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RE: Practical reality

From: Roberto Scano (IWA/HWG) <rscano@iwa-italy.org>
Date: Sun, 6 Nov 2005 10:12:53 +0100
To: <akirkpatrick@macromedia.com>, <ueki@infoaxia.co.jp>, <w3c-wai-gl@w3.org>
Message-Id: <200511060406640.SM01212@Inbox>

----- Messaggio originale -----
    Da: "Andrew Kirkpatrick"<akirkpatrick@macromedia.com>
    Inviato: 06/11/05 3.14.53
    A: "Roberto Scano (IWA/HWG)"<rscano@iwa-italy.org>, "ueki@infoaxia.co.jp"<ueki@infoaxia.co.jp>, "w3c-wai-gl@w3.org"<w3c-wai-gl@w3.org>
    Oggetto: RE: Practical reality
    I'm sorry?  Captions and audio description take the same amount of time
    as each other to add to a movie/multimedia?  

I told that for add captions and for add audio description the editor takes the same time for both (and not, as you have understand, that put a video with captions require the same time of a normal video
    I'd estimate that do do a good job of captioning takes between 5 and 10
    times the length of the media (e.g. a 5 minute movie will take 25-50
    minutes to caption).

Yes. This is a big problem? We want give the "A" ribbon to web pages that have content totally inaccessible for blind / deft people.
    For audio description, you're looking at more time, twice or more as
    much, at least.  
Using appropriate tools like Magpie (a 2001 tool, free) is more easy to made audio description

    And don't require particular skills?  If you use people who are not
    trained to do captioning or audio description what you wind up with is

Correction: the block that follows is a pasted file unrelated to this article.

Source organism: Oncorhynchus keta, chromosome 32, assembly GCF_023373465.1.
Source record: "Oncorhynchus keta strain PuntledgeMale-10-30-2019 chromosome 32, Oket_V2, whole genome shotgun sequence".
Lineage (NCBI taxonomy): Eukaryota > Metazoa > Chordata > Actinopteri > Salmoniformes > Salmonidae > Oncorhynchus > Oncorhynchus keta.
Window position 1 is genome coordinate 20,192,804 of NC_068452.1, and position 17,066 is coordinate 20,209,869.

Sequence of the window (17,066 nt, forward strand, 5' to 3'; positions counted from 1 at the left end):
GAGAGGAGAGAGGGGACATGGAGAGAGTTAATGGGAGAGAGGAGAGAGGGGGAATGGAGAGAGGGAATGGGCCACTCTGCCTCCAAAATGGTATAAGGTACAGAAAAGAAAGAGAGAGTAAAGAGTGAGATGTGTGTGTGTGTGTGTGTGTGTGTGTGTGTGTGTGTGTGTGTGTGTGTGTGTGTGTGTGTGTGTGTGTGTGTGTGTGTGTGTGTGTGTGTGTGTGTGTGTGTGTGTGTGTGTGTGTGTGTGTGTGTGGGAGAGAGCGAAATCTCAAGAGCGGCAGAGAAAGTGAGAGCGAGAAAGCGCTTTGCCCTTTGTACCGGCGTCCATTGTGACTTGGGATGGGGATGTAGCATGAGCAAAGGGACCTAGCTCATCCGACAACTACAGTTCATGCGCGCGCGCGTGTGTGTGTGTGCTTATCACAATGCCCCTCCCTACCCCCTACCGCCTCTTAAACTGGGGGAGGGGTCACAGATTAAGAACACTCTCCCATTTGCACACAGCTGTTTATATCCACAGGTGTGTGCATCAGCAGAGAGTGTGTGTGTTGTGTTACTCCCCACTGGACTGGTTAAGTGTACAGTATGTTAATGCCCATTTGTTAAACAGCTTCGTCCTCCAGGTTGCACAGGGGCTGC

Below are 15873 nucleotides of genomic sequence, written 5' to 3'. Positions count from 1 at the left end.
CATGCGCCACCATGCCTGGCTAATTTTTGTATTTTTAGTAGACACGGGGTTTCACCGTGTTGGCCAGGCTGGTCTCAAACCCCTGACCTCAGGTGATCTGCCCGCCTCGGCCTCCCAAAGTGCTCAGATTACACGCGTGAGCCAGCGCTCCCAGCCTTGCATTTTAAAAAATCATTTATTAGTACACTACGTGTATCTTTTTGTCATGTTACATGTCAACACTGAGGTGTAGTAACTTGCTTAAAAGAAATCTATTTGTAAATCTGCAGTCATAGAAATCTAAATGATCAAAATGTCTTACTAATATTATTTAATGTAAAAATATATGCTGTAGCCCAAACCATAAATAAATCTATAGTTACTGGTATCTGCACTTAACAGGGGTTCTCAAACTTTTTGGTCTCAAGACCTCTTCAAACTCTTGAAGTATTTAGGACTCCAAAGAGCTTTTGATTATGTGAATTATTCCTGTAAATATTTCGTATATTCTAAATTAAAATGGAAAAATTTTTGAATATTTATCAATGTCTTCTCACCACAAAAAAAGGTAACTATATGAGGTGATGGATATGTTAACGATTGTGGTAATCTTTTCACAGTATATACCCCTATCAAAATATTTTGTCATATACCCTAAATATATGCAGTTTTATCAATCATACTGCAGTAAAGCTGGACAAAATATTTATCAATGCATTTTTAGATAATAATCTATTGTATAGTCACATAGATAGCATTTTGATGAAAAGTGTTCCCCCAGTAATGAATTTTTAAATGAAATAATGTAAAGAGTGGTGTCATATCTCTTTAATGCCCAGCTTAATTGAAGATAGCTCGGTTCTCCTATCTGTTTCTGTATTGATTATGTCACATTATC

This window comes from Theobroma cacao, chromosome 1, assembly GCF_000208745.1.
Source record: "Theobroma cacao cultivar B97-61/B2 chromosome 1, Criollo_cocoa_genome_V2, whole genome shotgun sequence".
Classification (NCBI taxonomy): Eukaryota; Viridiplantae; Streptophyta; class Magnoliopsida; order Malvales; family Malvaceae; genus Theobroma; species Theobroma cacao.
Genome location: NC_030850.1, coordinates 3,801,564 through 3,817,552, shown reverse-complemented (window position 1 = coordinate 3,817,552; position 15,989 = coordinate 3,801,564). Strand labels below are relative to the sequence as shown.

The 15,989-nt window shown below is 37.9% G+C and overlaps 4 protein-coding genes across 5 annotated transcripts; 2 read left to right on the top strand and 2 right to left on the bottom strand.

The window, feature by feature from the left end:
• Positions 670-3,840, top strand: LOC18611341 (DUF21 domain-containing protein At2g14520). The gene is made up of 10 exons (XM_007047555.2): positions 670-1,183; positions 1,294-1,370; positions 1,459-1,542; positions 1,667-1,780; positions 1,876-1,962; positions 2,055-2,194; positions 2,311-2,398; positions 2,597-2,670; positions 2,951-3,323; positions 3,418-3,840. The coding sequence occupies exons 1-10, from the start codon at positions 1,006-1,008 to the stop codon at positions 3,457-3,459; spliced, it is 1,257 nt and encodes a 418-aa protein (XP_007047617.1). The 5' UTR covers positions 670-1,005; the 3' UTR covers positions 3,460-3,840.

lousy captions or audio descriptions.  Audio descriptions are decidedly
    more difficult, in my opinion.  

For all alternative content for people with disabilities (also alt text, link groups, etc.) there is need of professionality. We are talking about wcag 2.0 conformance (and possibility future law conformance) and not only about amatorial web sites.
    I'm not sure if I follow your comment, but I haven't encountered too
    many data tables that I thought were more difficult to fix than an
    average length video that needs captions and audio descriptions.
Depends about your customer needs. Think a table with election results grouped by vote zone, party group, etc
    I agree Makoto - there is a disconnect that would be created when
    captions and audio descriptions (needed by users to gain access to
    content) are pushed to L2 and valid code (which doesn't always affect
    accessibility) is pushed to L1. I can understand why captions and audio
    descriptions might not both be L1 due to the difficulty of creating
    them, but it seems that if practical reality is not considered at all
    then we'll see captions and audio descriptions (live and recorded) and
    valid code all at L1 - I don't think that is the right approach, but do
    think that developers and legislators reading this document will expect
    to be able to understand why different items are at different levels and
    to what extent the placement is practical or hopeful.

You are asking to give no access to multimedia at level 1? I see a right for people with disability. Have we thinked that this could be a discrimination?
Received on Sunday, 6 November 2005 09:09:48 UTC

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